Every four years we are blessed (hopefully not cursed) with an extra day. It’s leap year and the month won’t end until midnight Saturday. What will  you do with the extra day?

Me, I will probably finish cleaning out my mixed borders that are already providing the earliest color of the season with snowdrops, crocuses, hellebores and a few other things, including winter foliage on some woodies. 

Yes, my borders are mixed, with those woody shrubs, perennials, annuals, bulbs, ornamental grasses, and even some small trees that contribute to a long season of attraction. It has taken years of change, winnowing out, editing and moving things around to this point, and the work is never done. I already sense there will be some gaps come hot weather where something or other has failed. 

I take the cleanup piecemeal, as opposed to a severe clean sweep once killing frosts occur in late autumn. Some gardeners prefer the latter process, followed with a neat layer of brown mulch.

First things to go, in November, are those that fall apart first, i.e. some perennials and hot weather annuals. Then I attend to any woody things that go from good to bad as soon as leaves fall. For instance, there are a couple of hardwooded hydrangeas (of the species paniculata) whose once-white heads turn brown. 

This past fall I cheated with them and sprayed their brown heads red with spray paint. Everybody wondered how I got them to turn that color. They stayed red until winter weather flailed them asunder.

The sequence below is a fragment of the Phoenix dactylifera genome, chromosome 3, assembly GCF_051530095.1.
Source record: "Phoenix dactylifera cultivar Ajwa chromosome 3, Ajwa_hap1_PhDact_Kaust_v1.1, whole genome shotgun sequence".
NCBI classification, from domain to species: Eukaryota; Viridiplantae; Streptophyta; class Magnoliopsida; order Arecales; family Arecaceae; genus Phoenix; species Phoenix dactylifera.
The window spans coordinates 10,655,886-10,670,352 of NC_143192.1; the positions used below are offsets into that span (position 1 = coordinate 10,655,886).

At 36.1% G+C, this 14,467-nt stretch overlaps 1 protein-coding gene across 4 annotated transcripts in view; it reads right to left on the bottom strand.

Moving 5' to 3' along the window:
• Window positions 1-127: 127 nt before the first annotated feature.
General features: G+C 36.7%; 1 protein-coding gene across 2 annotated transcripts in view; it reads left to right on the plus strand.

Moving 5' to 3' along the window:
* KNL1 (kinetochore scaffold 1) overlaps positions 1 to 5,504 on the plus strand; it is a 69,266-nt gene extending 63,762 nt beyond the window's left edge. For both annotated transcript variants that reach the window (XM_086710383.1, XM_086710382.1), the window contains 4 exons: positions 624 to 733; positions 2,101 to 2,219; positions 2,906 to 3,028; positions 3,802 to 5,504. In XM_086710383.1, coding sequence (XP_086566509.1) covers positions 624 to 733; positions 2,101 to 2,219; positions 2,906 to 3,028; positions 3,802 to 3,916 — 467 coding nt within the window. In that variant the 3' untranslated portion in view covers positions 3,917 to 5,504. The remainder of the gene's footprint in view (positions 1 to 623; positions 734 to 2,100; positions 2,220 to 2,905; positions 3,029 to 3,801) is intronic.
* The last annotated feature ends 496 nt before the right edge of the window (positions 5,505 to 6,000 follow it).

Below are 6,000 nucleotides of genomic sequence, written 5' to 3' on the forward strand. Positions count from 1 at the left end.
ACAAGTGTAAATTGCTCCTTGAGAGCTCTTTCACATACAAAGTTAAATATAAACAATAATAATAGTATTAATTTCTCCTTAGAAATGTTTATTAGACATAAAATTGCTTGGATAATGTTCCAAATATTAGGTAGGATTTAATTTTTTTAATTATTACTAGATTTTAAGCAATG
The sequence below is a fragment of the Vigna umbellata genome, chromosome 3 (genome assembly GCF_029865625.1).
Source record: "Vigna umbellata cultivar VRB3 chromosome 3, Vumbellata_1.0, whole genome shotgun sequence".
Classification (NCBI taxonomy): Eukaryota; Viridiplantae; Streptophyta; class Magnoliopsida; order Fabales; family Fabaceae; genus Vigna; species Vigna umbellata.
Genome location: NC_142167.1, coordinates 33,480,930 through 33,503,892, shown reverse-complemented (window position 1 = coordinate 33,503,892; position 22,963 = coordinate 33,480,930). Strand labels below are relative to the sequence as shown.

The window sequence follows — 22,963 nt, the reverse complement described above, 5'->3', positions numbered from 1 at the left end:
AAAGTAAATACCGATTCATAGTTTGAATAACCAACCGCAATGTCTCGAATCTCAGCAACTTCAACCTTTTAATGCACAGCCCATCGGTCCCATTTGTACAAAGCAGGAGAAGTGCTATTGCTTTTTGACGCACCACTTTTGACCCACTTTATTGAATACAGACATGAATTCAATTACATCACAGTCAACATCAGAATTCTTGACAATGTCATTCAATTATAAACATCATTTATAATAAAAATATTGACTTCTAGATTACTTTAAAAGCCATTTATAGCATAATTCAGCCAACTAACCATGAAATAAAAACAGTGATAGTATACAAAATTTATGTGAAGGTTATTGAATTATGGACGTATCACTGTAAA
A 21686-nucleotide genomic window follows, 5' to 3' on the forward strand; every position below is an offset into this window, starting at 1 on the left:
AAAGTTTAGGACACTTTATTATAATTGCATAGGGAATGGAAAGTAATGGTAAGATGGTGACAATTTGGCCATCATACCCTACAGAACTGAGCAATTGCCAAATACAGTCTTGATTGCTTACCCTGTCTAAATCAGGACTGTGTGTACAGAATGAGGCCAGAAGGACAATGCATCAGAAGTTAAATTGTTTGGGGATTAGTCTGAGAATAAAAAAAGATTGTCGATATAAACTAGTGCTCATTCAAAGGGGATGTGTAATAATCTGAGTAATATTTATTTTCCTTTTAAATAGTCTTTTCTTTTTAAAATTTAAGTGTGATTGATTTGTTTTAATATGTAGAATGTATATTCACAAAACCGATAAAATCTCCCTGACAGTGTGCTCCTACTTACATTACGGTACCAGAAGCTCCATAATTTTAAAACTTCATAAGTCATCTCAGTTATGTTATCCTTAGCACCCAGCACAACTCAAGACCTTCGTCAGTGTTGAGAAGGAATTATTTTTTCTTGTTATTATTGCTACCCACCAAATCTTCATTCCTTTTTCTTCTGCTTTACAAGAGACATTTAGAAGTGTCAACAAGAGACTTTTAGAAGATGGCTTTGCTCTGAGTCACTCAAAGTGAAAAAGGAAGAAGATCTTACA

Sturdier perennials (i.e. sedums and kinds that offer attractive seedheads) are next to be guillotined, in fact, not until, say, early February, by which time the earliest bulbous plants are beginning to show their colors, necessitating removal of all that remains of last year’s border, leaving it clean as possible so that the bulb flowers are not obscured. Then too, there are a few early shrubs that are already getting into bloom, and they must be featured. One of the most notable of these is a spirea, ‘Ogon,’ that offers tiny white flowers very early and then morphs into a crop of nice yellow foliage for the rest of the season.

The last to go are ornamental grasses, and they present a problem, if indeed it is one. Some of them remain attractive right until new growth starts. 

Others, I have found, resent cutting back until later in spring. So they stay until those aforementioned bulbs start to put on a show. The borders are full of them and without their presence late winter and early spring would be drab indeed. 

I have not found the bulbs growing among the other ingredients to be a problem. In fact, when I plant new bulbs, I snuggle them up among late sprouting perennials. Hostas are excellent for this role, with their leaves obscuring the ripening foliage of the bulbs and contributing their own value until late fall. Most any perennials with burgeoning foliage can play this role.


JIMMY WILLIAMS is the garden writer for The Post-Intelligencer, where he can be contacted on Monday mornings at 642-1162.

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